Some of the M224 technology arrived early. Four years ago a new mortar tube was introduced for the 60mm and 81mm mortars. New metals (Inconel 718 alloy) and manufacturing methods (flowforming) reduced the weight of these mortar tubes 30 percent, and increased the robustness. But the lighter tube only reduced the overall system weight about ten percent. The complete M224 system reduced overall weight 20 percent. A year after the M224 was sent to some units for field tests, a few minor tweaks were made, resulting in the recently introduced M224A1.

For the infantry, however, every pound counts. So the M224 was particularly welcome. But the troops were very pleased at how the lighter M224 actually performed.

The marines and the army use the 60mm for infantry companies (each of three infantry platoons, plus a heavy weapons platoon), giving the company commander his own artillery. Modern 60mm mortar shells, which weigh about 1.6 kg (3.5 pounds) each, have a range of 2,000-3,500 meters. For many decades the max range of 60mm mortars was more like 2,000 meters. The M224 can use a longer range (3,500 meters) round. The longer range shells, and the availability of mini-UAVs at the company level, make the 60mm mortar a much more potent weapon. The UAV can spot targets behind hills or buildings and then adjust the mortar fire until the target is destroyed.

Infantry mortars were invented during World War I (1914-18) but have been largely unchanged since then. The current U.S. mortar designs were introduced in the 1980s, but the new tube, longer range ammo, and guided shells (in larger calibers than 60mm) are rather recent developments.

Screw The Americans

June 6, 2012

A court released Hezbollah terrorist leader Ali Musa Daqduq, without trying him on charges of organizing attacks on Iraqi and American troops in Iraq. In 2007, Daqduq was captured by U.S. troops and confessed to training terrorists as an agent for Iran. Hezbollah is a Lebanese terrorist militia founded and funded by Iran. Daqduq was turned over to the Iraqi government last December on the understanding that he would stand trial for his crimes. The U.S. provided lots of evidence for the trial but the Iraqi court released Daqduq for “lack of evidence.” This was apparently done as a favor to Iran and the Iraqis seem to believe that any outrage in the United States will die down before Iraq faces any diplomatic or economic punishment.

Women Join The Crews Of U.S. Boats

June 4, 2012

The U.S. Navy is half way through its program to begin adding women to submarine crews. After two years twelve female officers are serving on two subs, with female contingents for another two subs being trained. The current drill is to have one more experienced (on a sub) female officer (usually a lieutenant or O-3) serve as a mentor for two ensigns (O-1). The second dozen female officers will be integrated to sub life the same way.

Three years ago the Naval Academy was asked to survey its female midshipmen and see how many would want to join the submarine service. About two dozen said they were interested for one of the seven slots the academy has been told would be available. The navy is initially assigning the women to SSBNs (ballistic missile carrying nuclear subs) and SSGNs (four SSBNs converted to carry cruise missiles), mainly because these larger boats have sufficient room to provide separate quarters for women. The Ohio class SSBNs also have hatches large enough to easily get in the equipment needed to build the separate quarters. SSBNs also have two crews, which alternate running the boats on their 77 day cruises. In between each cruise the boats are in port for about 35 days for maintenance and resupply.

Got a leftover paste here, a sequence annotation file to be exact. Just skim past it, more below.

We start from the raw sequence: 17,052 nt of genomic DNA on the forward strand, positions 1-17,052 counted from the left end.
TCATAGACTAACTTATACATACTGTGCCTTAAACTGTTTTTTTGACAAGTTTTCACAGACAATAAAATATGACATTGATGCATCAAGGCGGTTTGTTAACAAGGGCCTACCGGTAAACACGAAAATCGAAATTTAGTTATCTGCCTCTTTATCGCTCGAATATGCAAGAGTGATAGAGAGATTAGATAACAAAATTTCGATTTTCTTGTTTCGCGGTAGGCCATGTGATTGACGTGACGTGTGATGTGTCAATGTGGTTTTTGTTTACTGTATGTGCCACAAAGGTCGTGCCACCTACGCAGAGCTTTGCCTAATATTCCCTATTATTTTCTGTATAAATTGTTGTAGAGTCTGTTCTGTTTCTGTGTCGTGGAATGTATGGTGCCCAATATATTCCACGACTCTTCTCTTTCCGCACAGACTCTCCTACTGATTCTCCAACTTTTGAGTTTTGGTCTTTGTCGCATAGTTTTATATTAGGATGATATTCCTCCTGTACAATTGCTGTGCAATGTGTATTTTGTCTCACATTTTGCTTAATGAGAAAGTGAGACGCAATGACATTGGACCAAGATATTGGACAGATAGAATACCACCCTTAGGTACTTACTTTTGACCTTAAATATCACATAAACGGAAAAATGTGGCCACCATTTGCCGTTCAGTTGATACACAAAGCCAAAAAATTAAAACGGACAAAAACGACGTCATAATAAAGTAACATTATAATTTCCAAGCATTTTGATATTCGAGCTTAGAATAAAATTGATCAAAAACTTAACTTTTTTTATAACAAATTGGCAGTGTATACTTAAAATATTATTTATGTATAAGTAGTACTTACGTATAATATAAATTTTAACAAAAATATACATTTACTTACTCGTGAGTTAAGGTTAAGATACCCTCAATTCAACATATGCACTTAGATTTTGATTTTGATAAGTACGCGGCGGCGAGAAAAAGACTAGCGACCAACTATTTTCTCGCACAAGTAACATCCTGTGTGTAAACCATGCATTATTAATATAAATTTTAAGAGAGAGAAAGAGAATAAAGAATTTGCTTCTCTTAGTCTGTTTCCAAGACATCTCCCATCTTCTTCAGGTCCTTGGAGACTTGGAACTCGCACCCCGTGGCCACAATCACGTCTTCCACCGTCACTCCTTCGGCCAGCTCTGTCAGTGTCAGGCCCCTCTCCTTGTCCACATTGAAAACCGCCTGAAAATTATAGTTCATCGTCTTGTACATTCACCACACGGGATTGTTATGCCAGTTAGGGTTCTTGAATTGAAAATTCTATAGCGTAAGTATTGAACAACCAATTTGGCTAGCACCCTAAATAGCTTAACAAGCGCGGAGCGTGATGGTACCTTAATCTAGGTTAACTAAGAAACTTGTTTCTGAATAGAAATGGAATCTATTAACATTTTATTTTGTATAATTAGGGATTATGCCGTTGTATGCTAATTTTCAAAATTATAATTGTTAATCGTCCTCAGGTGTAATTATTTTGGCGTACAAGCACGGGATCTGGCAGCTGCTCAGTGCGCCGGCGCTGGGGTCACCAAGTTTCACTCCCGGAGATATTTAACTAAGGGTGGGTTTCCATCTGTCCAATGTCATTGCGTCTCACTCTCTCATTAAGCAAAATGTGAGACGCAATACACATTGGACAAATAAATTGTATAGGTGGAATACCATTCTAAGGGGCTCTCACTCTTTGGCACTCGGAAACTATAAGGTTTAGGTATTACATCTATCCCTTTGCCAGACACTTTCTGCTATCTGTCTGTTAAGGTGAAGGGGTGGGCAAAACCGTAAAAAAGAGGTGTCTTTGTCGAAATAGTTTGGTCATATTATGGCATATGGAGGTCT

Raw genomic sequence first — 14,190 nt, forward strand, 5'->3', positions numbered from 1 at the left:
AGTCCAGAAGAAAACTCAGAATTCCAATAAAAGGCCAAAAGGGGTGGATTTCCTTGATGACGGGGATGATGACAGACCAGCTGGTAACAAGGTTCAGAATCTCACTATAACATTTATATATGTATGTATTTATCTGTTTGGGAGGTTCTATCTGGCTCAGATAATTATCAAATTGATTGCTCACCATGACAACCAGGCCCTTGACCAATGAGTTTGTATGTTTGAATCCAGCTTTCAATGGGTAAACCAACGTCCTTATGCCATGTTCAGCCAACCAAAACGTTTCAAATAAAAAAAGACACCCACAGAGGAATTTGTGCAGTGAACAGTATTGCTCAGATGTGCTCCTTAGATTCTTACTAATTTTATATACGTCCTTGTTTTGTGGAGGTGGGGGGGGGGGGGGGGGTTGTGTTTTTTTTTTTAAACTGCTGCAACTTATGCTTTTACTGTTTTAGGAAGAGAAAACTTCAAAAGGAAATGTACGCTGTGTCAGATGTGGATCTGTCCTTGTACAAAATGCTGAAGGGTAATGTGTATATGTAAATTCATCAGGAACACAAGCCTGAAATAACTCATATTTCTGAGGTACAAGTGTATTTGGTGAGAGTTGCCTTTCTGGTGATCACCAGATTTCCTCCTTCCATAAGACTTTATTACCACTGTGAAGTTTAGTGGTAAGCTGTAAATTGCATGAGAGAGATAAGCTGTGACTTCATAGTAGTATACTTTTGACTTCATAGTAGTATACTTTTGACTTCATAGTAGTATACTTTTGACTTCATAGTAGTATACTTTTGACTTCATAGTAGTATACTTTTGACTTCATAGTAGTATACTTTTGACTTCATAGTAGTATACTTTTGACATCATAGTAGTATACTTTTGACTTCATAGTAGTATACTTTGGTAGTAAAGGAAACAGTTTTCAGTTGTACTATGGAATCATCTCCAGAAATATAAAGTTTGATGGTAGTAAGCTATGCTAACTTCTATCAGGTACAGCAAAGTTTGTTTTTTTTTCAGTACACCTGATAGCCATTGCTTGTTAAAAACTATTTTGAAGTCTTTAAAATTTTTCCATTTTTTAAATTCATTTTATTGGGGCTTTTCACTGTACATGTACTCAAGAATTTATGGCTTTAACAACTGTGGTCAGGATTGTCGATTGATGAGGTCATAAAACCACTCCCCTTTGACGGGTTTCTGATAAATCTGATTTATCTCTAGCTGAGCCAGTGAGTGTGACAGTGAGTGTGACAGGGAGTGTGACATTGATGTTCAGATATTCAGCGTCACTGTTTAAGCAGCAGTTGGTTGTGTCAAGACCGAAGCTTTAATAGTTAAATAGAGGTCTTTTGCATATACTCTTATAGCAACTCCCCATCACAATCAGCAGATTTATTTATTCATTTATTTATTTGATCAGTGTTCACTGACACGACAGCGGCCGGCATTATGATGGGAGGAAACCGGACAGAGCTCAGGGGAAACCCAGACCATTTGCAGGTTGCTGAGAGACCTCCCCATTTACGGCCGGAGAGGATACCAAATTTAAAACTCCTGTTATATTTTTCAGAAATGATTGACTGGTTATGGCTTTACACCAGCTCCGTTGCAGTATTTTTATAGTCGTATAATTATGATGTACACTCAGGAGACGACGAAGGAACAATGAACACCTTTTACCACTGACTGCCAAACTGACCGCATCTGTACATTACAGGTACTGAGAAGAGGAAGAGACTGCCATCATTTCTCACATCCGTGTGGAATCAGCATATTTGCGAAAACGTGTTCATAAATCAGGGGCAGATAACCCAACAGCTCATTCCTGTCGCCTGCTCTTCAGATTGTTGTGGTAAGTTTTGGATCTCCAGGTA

One compelling reason for allowing women to serve is a growing shortage of men willing to do so. Four years ago the Naval Academy produced only 92 male officers for submarine duty that required 120. Submariners must be volunteers and satisfy strict physical, psychological, and academic qualifications.

This would not be the first time female naval officers have served on American subs. There were already twelve submarine qualified female officers in the navy when the navy decided to go forward with putting women on regular crew duty. That is, these twelve had taken all the training required for someone to serve on a submarine. There is a lot more training on the boat before you become part of a crew but these women are qualified to serve for short periods. These women were technical specialists and do serve for short periods on submarines, sharing a two person stateroom. The Other navies (Australia, Canada, Denmark, Sweden, Spain, and Norway) allow women to serve on subs but not all of these countries have had many, if any, women actually volunteer for the service.

The U.S. Navy has a unique situation, however, mainly the length of the cruises (even the SSNs, or attack boats, go out for a month or more per cruise). The nations that already allow women on subs have non-nuclear boats that spend far less time at sea each time they go out. The women on these sub crews have got used to the lack of privacy and both genders have adapted, as has been the case with mixed crews on surface warships.

But the wives of American submariners have been openly hostile to the idea of mixed male/female crews and have not been reluctant to make their concerns known. What the wives worry about is, well, sex. They know that this takes place on surface ships with mixed crews and it has caused a few marriages to break up. Service on subs is even more claustrophobic and stressful. And there are far fewer places, compared to surface ships, for a couple to have some clandestine sex. But this sexual activity, even though banned on all USN warships, does happen.